Medicinal and aromatic plant introduction began centuries ago and continues today. As the search for new plant-derived products continues, the need for the introduction and cultivation of an increasing number of these species will remain an integral process in the final processing, utilization, and availability. Approximately 50 species have been introduced and are maintained in large-scale cultivation in the temperate zone. The traditional medicinal and aromatic plant-producing appear to be making special efforts to collect and preserve wild plants and to introduce some of the economically significant species into cultivation.
The structure of medicinal plant production, however, has been undergoing substantial change during the past few years. Most apparent is the limitation in the availability of gathered plant drugs, and to some extent, a reassessment of the role of large- versus small-scale production systems. There also appears to be a trend to introduce medicinal and aromatic plants into the less favorable agricultural regions of many countries so as to develop the agricultural base of these areas by providing cash crops or export crops.
Programs such as this type have been established in Italy, Switzerland, and Yugoslavia, and in Czechoslovakia and Poland. In Greece, a country of varied physiographic conditions, 3 centers of aromatic plants have been established with the goal of producing Ocimum basilicum L. (basil), Lavandula spp. (lavender), Melissa spp. (balm), and Mentha spp. (mint).
The introduction of medicinal plants to cultivation is also
increasing outside of Europe. Bangladesh and Sri Lanka are producing plants of
the genera Rauvolfia and Zingiber (ginger) and others. New Guinea is
investigating potential cultivation of Elettaria cardamomum L. Maton (cardamom)
and Capsicum frutescens L. (tabasco), and Indonesia is beginning to produce
Syzgium aromaticum (L.) Merrill & L.M. Perry (cloves), Myristica fragrans
Houtt. (nutmeg), and Curcuma domestica Val.
(turmeric). In South Korea, there are significant increases in the cultivation of Panax ginseng, paeonia spp., Platycodon spp., and Angelica spp. In South Africa, Artemisia spp., Tagetes spp., and Eriocephalus spp. are being cultivated. Cultivation of Duboisia spp. from India and of Heterotheca imloides from the high mountains of Mexico have been introduced to central Europe. In North America the cultivation of a wide range of medicinal and aromatic plants is being initiated.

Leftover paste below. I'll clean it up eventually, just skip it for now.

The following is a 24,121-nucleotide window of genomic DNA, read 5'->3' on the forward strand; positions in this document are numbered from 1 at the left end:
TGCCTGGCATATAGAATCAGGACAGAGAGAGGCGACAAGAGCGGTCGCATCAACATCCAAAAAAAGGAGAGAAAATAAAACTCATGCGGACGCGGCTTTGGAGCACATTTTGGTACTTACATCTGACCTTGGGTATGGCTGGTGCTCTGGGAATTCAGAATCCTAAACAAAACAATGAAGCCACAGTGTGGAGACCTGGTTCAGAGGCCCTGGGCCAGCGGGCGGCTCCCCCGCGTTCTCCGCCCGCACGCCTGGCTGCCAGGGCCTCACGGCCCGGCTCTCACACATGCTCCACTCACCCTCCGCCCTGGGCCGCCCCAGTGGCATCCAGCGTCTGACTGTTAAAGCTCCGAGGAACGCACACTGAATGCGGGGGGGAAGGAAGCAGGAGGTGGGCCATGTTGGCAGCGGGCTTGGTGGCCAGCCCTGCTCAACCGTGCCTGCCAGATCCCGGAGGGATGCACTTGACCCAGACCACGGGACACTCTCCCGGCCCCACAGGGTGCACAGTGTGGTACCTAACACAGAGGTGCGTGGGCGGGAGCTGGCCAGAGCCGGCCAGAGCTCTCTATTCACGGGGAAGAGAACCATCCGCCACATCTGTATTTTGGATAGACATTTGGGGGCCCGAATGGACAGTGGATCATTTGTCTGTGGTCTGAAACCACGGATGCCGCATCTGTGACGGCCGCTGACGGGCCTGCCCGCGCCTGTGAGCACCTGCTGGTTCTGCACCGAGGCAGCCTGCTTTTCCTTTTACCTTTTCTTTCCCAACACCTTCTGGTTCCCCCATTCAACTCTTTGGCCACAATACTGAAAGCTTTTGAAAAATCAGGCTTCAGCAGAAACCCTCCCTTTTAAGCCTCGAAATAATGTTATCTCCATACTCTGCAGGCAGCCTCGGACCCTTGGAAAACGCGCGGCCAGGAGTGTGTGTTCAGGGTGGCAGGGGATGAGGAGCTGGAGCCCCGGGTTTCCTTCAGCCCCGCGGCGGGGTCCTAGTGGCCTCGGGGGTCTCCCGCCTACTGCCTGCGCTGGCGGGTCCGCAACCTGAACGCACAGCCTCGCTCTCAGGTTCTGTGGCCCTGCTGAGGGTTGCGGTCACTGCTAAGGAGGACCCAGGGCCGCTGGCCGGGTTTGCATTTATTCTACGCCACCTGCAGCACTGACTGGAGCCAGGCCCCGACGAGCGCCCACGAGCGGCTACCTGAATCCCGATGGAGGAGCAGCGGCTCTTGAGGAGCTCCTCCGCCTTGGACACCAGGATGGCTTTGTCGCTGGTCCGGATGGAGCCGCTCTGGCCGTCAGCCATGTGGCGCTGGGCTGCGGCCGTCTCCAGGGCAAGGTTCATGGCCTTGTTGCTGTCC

Once the basic biological requirements of a species are understood, the agronomist, agricultural engineer, horticulturist, and plant breeder must develop the planting, machinery,and agricultural techniques that will ensure successful plant introduction from both a horticultural and economical aspect. Manageable production procedures involve plant selection and breeding, propagation, cropping systems, pest control, harvest and postharvest handling, and processing. The developing and testing of productive systems of introduced medicinal crops require the growing of the plants under environmental conditions that will simulate the field ecology. Generally, plants are first grown in small field plots and/or within the controlled environments of greenhouses or climatic chambers to establish ecological models. Production is increased as various cultivated systems prove successful in promoting economically viable crop growth, development, and product synthesis.
The introduction of medicinal plants into cultivation will probably remain a high priority and play an increasingly significant role in the quest for homogeneous, high-quality natural plant products for use in the preparation of medicines.
1277 92 - 14/38
Review, crops, humid tropics, arid regions, nuts, cashew, macadamia, kola nut, dika nut, njansan, mongongo nut, ye-eb
SPORE, 36, 1992, p.5
Most nuts are highly nutritious and some have a high sale value. Cashew and macadamia are much in demand for export while other kinds of nuts are produced more locally and may be unknown outside a particular region. Some of these also have the potential to become useful, productive and profitable crops elsewhere.